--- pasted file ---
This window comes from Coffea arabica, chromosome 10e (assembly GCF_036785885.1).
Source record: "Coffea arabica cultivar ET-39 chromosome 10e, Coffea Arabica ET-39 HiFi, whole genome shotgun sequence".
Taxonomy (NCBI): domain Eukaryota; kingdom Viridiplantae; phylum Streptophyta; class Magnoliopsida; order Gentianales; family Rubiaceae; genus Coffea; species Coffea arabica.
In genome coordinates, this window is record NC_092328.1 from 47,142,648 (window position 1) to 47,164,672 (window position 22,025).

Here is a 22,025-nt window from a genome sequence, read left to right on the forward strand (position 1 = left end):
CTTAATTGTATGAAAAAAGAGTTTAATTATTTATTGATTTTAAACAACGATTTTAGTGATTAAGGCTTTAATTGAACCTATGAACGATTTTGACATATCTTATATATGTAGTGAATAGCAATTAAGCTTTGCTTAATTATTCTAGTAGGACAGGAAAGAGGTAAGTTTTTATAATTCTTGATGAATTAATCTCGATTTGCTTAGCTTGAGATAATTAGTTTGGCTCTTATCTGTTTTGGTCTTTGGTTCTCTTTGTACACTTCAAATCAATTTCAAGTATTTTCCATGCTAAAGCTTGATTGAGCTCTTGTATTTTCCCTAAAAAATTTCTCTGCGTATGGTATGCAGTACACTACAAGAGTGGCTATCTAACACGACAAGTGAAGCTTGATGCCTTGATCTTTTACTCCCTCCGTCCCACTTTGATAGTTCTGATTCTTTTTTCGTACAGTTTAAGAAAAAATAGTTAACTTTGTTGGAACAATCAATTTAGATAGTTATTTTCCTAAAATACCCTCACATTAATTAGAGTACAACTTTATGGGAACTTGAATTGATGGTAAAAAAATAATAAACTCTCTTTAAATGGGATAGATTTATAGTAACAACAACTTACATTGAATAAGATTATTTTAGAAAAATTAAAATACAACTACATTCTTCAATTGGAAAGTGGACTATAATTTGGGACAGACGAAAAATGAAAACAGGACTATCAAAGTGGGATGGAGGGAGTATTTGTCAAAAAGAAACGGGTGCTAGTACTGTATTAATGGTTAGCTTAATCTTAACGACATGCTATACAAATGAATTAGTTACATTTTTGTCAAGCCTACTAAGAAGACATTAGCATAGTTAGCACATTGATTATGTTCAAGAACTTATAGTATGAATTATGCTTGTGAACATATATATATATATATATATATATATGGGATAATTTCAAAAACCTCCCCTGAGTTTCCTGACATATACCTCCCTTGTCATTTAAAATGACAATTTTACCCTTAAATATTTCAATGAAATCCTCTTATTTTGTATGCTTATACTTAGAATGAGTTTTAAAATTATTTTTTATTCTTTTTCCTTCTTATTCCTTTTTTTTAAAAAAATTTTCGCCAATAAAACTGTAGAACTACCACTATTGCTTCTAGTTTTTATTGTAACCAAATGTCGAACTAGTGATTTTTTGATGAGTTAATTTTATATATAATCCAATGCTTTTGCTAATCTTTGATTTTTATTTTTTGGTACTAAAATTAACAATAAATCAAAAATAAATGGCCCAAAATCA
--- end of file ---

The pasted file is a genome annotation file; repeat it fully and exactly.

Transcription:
This window comes from Coffea arabica, chromosome 10e (assembly GCF_036785885.1).
Source record: "Coffea arabica cultivar ET-39 chromosome 10e, Coffea Arabica ET-39 HiFi, whole genome shotgun sequence".
Taxonomy (NCBI): domain Eukaryota; kingdom Viridiplantae; phylum Streptophyta; class Magnoliopsida; order Gentianales; family Rubiaceae; genus Coffea; species Coffea arabica.
In genome coordinates, this window is record NC_092328.1 from 47,142,648 (window position 1) to 47,164,672 (window position 22,025).

Here is a 22,025-nt window from a genome sequence, read left to right on the forward strand (position 1 = left end):
CTTAATTGTATGAAAAAAGAGTTTAATTATTTATTGATTTTAAACAACGATTTTAGTGATTAAGGCTTTAATTGAACCTATGAACGATTTTGACATATCTTATATATGTAGTGAATAGCAATTAAGCTTTGCTTAATTATTCTAGTAGGACAGGAAAGAGGTAAGTTTTTATAATTCTTGATGAATTAATCTCGATTTGCTTAGCTTGAGATAATTAGTTTGGCTCTTATCTGTTTTGGTCTTTGGTTCTCTTTGTACACTTCAAATCAATTTCAAGTATTTTCCATGCTAAAGCTTGATTGAGCTCTTGTATTTTCCCTAAAAAATTTCTCTGCGTATGGTATGCAGTACACTACAAGAGTGGCTATCTAACACGACAAGTGAAGCTTGATGCCTTGATCTTTTACTCCCTCCGTCCCACTTTGATAGTTCTGATTCTTTTTTCGTACAGTTTAAGAAAAAATAGTTAACTTTGTTGGAACAATCAATTTAGATAGTTATTTTCCTAAAATACCCTCACATTAATTAGAGTACAACTTTATGGGAACTTGAATTGATGGTAAAAAAATAATAAACTCTCTTTAAATGGGATAGATTTATAGTAACAACAACTTACATTGAATAAGATTATTTTAGAAAAATTAAAATACAACTACATTCTTCAATTGGAAAGTGGACTATAATTTGGGACAGACGAAAAATGAAAACAGGACTATCAAAGTGGGATGGAGGGAGTATTTGTCAAAAAGAAACGGGTGCTAGTACTGTATTAATGGTTAGCTTAATCTTAACGACATGCTATACAAATGAATTAGTTACATTTTTGTCAAGCCTACTAAGAAGACATTAGCATAGTTAGCACATTGATTATGTTCAAGAACTTATAGTATGAATTATGCTTGTGAACATATATATATATATATATATATATATGGGATAATTTCAAAAACCTCCCCTGAGTTTCCTGACATATACCTCCCTTGTCATTTAAAATGACAATTTTACCCTTAAATATTTCAATGAAATCCTCTTATTTTGTATGCTTATACTTAGAATGAGTTTTAAAATTATTTTTTATTCTTTTTCCTTCTTATTCCTTTTTTTTAAAAAAATTTTCGCCAATAAAACTGTAGAACTACCACTATTGCTTCTAGTTTTTATTGTAACCAAATGTCGAACTAGTGATTTTTTGATGAGTTAATTTTATATATAATCCAATGCTTTTGCTAATCTTTGATTTTTATTTTTTGGTACTAAAATTAACAATAAATCAAAAATAAATGGCCCAAAATCA